Apple details how to use iPhone 12 Pro to capture amazing floral photos

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in iPhone
Apple features leading floral design artist Nathan Underwood and his instructions on how to capture floral photos on iPhone 12 Pro.

Shot on iPhone 12 Pro Max by Nathan Underwood. Floral arrangements by Kiana Underwood.
Shot on iPhone 12 Pro Max by Nathan Underwood. Floral arrangements by Kiana Underwood.


Nathan Underwood of floral design studio Tulapina says that the advanced camera system on the iPhone 12 Pro models help bring a fuller bloom to his floral photography. The iPhone 12 Pro and iPhone 12 Pro Max have received many upgrades to enable better light capture and computational features.

Setup

Underwood says everything begins with lighting. Use natural light from the side, typically from windows while indoors or shade while outdoors.

Choose a proper background with neutral colors and minimal patterns. Avoid brick, stripes, dots, or other patterns that distract from the subject.

Framing

Still life photos give you the opportunity to frame shots best. Choose the lens with the closest focal distance, like the 2.5x telephoto lens on the iPhone 12 Pro Max.

For floral arrangements, place the subject in the center and make sure the frame is evenly filled. Taking photos from a slightly downward angle gives the image more depth.

Portrait Mode

Portrait mode is your best friend when you are new to photographing still lifes. It gives you the best control over the depth of field which can be manipulated in the photos app.

Shot on iPhone 12 Pro by Nathan Underwood. Floral arrangement by Kiana Underwood.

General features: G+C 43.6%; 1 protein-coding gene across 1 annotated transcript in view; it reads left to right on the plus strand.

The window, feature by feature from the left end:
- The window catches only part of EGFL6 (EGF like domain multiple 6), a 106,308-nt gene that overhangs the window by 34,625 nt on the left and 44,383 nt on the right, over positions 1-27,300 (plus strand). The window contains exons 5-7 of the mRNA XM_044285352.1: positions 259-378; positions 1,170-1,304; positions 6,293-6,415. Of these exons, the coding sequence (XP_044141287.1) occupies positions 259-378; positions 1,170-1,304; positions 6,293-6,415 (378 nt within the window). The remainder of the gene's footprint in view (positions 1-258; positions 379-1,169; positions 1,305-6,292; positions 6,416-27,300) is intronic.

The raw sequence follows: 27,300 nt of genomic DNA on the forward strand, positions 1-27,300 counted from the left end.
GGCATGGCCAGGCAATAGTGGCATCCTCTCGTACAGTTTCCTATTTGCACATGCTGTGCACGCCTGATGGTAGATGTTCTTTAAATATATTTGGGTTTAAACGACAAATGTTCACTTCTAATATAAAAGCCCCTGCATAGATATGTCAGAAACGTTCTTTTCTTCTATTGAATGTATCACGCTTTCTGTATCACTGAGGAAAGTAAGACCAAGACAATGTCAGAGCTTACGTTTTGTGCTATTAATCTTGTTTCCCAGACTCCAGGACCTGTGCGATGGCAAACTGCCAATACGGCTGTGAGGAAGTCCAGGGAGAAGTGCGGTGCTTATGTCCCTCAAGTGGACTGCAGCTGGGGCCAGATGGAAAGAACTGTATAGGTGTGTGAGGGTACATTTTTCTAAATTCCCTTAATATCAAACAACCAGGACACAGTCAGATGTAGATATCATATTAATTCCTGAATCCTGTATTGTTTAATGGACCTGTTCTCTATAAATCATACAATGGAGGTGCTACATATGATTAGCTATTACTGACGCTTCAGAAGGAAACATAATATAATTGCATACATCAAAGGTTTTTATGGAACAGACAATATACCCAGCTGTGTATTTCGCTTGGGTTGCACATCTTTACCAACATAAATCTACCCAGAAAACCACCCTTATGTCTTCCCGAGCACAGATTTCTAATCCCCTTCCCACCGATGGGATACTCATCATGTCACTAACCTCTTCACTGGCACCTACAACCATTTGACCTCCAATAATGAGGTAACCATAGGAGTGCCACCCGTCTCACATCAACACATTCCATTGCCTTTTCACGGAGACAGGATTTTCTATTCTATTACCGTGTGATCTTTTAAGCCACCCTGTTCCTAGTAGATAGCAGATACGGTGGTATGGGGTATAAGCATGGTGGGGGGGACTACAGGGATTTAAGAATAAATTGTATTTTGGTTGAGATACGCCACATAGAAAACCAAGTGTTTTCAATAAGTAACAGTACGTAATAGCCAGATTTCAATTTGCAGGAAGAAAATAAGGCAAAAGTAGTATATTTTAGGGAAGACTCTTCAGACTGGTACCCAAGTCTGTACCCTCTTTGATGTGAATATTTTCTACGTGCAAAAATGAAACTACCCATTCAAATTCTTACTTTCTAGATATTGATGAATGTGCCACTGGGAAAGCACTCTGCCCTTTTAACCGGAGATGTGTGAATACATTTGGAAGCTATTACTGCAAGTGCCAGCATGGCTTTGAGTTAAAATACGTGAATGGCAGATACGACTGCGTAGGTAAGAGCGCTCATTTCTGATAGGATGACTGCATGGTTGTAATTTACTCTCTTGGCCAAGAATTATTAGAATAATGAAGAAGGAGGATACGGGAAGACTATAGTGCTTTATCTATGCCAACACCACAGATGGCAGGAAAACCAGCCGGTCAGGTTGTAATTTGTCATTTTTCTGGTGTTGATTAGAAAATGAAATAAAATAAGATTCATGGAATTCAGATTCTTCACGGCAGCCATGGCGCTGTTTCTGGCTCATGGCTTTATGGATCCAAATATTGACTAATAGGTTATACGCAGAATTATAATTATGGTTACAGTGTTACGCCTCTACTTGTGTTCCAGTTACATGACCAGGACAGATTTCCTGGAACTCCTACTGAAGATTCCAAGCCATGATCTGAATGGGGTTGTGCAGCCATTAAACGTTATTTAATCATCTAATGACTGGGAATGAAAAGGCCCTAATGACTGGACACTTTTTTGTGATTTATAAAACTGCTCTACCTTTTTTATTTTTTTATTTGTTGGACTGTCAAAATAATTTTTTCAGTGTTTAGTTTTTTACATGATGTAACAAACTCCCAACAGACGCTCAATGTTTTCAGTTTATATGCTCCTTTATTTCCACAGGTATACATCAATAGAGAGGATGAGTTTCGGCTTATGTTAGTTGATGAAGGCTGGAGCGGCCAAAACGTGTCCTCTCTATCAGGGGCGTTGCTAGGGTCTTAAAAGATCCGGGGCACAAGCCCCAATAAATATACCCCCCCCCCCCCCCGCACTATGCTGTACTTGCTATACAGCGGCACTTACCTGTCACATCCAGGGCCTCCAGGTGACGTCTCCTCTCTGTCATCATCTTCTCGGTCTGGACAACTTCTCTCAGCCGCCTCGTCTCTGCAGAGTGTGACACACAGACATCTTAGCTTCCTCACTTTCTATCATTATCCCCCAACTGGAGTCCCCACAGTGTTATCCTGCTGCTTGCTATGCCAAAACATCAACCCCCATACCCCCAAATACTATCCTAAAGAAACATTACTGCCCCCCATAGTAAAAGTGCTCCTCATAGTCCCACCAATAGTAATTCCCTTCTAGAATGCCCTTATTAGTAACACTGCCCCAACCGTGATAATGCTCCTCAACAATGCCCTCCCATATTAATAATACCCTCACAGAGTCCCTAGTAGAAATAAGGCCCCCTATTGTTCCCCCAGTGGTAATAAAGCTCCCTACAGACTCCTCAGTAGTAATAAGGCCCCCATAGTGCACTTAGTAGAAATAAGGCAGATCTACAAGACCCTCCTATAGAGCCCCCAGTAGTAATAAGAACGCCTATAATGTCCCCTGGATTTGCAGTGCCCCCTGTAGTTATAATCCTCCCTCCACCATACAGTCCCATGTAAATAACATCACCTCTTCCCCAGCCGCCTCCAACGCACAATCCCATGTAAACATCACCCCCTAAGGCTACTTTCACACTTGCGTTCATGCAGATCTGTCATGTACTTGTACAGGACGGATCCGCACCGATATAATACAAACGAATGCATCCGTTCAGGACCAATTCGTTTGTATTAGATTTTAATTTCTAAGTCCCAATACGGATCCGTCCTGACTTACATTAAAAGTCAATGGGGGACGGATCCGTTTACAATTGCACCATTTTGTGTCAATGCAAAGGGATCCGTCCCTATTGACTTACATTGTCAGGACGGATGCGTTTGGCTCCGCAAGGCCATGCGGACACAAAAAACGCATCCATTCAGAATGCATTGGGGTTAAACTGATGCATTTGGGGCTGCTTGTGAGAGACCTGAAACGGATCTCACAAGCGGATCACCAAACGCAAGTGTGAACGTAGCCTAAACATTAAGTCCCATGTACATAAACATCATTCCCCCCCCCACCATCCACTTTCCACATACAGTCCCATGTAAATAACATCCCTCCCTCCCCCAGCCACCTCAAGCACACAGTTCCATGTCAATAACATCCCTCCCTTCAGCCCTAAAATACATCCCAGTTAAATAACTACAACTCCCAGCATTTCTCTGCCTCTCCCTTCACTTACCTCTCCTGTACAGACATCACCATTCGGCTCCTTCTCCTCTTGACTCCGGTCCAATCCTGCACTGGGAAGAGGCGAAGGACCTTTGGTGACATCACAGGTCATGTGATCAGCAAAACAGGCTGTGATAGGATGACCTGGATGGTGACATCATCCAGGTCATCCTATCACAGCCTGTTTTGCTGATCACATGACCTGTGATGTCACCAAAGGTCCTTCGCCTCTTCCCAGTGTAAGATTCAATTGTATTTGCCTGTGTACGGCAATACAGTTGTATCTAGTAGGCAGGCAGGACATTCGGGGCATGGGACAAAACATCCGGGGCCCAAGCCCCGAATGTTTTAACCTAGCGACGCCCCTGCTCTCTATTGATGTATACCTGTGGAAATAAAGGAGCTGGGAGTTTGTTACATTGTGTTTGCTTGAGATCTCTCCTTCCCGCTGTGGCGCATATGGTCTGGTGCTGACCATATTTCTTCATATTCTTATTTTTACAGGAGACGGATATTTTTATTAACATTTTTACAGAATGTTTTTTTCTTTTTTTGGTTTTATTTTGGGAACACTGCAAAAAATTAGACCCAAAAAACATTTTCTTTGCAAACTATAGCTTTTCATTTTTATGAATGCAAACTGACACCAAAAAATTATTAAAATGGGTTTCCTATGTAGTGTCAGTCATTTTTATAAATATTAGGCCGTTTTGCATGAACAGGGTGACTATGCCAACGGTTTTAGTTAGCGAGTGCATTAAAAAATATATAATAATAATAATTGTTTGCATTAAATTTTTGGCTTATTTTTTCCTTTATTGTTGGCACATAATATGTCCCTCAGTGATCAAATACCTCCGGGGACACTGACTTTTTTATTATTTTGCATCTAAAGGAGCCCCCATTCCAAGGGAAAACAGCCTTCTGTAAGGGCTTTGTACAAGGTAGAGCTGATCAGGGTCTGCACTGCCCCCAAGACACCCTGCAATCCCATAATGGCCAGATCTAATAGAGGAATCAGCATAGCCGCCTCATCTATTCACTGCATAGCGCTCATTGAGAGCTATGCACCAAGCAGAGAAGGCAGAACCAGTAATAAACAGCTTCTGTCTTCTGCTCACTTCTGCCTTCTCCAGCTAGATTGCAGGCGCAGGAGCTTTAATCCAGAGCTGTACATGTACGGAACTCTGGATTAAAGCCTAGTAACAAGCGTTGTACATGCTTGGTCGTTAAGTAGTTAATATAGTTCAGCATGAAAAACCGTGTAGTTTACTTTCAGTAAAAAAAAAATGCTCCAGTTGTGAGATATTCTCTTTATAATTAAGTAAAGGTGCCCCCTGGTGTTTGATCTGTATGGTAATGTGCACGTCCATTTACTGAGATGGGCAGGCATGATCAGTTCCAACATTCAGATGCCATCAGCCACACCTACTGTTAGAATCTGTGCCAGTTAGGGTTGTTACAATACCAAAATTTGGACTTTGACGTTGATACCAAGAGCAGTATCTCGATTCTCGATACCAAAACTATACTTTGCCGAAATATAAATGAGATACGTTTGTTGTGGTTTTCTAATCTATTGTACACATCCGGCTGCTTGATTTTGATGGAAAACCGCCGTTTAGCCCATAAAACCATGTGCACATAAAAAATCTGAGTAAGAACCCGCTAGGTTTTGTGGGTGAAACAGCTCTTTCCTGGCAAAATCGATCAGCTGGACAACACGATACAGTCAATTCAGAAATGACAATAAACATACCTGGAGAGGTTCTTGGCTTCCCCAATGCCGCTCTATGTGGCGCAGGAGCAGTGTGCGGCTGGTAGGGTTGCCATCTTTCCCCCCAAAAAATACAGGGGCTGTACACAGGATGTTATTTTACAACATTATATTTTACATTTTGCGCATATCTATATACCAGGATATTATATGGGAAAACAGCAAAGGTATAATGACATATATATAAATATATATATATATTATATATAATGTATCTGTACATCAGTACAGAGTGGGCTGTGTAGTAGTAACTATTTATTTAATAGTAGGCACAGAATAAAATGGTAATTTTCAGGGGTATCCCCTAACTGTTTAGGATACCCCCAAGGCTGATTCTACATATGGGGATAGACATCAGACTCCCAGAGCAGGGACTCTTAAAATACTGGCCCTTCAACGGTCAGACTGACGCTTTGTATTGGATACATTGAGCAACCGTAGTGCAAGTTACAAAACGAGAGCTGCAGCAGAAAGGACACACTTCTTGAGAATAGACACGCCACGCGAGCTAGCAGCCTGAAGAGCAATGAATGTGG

Shot on iPhone 12 Pro by Nathan Underwood. Floral arrangement by Kiana Underwood.

Editing in the photos app

Underwood describes his go-to edits he applies to 99% of his images. He uses the photos app, but says you should experiment to find your own style.
  • Crop the photo so the flowers fill out the frame
  • Slightly increase exposure to make the image pop
  • Bump the saturation less than 10 for colorful photos
  • Adjust the warmth of the photo by cooling it slightly.

Apple ProRAW

Underwood says he is very excited for ProRAW which was introduced for the iPhone 12 Pro and iPhone 12 Pro Max. Native capture of RAW images allows him to incorporate iPhone images alongside images captured from his DSLR.

He uses Adobe Lightroom to edit the ProRAW photos for best results. He makes the same edits as the Photos app, but with the added Radial Filter tool which allows him to make more specific edits.

Apple says that the A14 Bionic combined with LiDAR on the pro models enable six-times faster autofocus in low-light and night portraits. This alongside other features like optical image stabilization making 5,000 micro-adjustments per second allow for amazing photos.

Comments

  • Reply 1 of 1
    GeorgeBMacGeorgeBMac Posts: 10,309member
    That is spectacular!

    I used similar techniques a few decades ago with my Cannon AE -- but, while they were good and worthy of a frame, they weren't anywhere near what this is.   But back then with SLR photography you didn't get to see anything but the framing through the view finder.   You didn't get any sneak previews of the colors, lighting, shading and depth of field that would appear on the photo itself.

    iPhones have really changed photography
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